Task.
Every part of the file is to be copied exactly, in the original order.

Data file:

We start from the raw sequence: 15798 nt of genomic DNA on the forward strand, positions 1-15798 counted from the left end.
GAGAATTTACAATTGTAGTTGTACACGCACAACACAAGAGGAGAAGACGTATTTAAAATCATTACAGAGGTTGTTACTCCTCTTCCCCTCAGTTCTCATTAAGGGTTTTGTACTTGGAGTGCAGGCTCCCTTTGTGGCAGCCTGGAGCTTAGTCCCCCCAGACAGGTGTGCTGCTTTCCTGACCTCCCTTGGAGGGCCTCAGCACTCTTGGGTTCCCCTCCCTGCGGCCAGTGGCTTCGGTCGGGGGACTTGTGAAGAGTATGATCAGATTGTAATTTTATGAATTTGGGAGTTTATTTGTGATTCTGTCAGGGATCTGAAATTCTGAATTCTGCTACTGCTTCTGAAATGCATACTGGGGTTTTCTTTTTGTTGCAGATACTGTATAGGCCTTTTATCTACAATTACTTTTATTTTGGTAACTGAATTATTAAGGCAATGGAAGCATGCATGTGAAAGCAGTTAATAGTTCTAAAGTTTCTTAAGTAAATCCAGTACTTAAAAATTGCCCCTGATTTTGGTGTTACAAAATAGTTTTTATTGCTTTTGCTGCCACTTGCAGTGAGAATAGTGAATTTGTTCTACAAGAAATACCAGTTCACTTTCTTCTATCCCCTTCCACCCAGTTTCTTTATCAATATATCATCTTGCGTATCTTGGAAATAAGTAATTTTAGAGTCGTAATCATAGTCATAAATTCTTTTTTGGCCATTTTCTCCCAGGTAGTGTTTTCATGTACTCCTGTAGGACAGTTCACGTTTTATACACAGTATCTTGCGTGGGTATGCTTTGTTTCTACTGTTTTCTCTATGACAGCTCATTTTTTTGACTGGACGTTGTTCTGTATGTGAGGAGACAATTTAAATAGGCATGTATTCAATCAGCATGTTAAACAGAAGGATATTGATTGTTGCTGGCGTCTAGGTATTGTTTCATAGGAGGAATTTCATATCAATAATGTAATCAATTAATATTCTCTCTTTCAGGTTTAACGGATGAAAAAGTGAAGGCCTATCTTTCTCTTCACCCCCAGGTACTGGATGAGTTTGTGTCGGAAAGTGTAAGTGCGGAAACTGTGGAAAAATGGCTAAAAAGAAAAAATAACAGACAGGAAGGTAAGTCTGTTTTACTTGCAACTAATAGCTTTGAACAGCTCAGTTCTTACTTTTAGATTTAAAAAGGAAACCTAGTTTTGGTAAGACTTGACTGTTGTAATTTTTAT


We start from the raw sequence: 15798 nt of genomic DNA on the forward strand, positions 1-15798 counted from the left end.
GAGAATTTACAATTGTAGTTGTACACGCACAACACAAGAGGAGAAGACGTATTTAAAATCATTACAGAGGTTGTTACTCCTCTTCCCCTCAGTTCTCATTAAGGGTTTTGTACTTGGAGTGCAGGCTCCCTTTGTGGCAGCCTGGAGCTTAGTCCCCCCAGACAGGTGTGCTGCTTTCCTGACCTCCCTTGGAGGGCCTCAGCACTCTTGGGTTCCCCTCCCTGCGGCCAGTGGCTTCGGTCGGGGGACTTGTGAAGAGTATGATCAGATTGTAATTTTATGAATTTGGGAGTTTATTTGTGATTCTGTCAGGGATCTGAAATTCTGAATTCTGCTACTGCTTCTGAAATGCATACTGGGGTTTTCTTTTTGTTGCAGATACTGTATAGGCCTTTTATCTACAATTACTTTTATTTTGGTAACTGAATTATTAAGGCAATGGAAGCATGCATGTGAAAGCAGTTAATAGTTCTAAAGTTTCTTAAGTAAATCCAGTACTTAAAAATTGCCCCTGATTTTGGTGTTACAAAATAGTTTTTATTGCTTTTGCTGCCACTTGCAGTGAGAATAGTGAATTTGTTCTACAAGAAATACCAGTTCACTTTCTTCTATCCCCTTCCACCCAGTTTCTTTATCAATATATCATCTTGCGTATCTTGGAAATAAGTAATTTTAGAGTCGTAATCATAGTCATAAATTCTTTTTTGGCCATTTTCTCCCAGGTAGTGTTTTCATGTACTCCTGTAGGACAGTTCACGTTTTATACACAGTATCTTGCGTGGGTATGCTTTGTTTCTACTGTTTTCTCTATGACAGCTCATTTTTTTGACTGGACGTTGTTCTGTATGTGAGGAGACAATTTAAATAGGCATGTATTCAATCAGCATGTTAAACAGAAGGATATTGATTGTTGCTGGCGTCTAGGTATTGTTTCATAGGAGGAATTTCATATCAATAATGTAATCAATTAATATTCTCTCTTTCAGGTTTAACGGATGAAAAAGTGAAGGCCTATCTTTCTCTTCACCCCCAGGTACTGGATGAGTTTGTGTCGGAAAGTGTAAGTGCGGAAACTGTGGAAAAATGGCTAAAAAGAAAAAATAACAGACAGGAAGGTAAGTCTGTTTTACTTGCAACTAATAGCTTTGAACAGCTCAGTTCTTACTTTTAGATTTAAAAAGGAAACCTAGTTTTGGTAAGACTTGACTGTTGTAATTTTTAT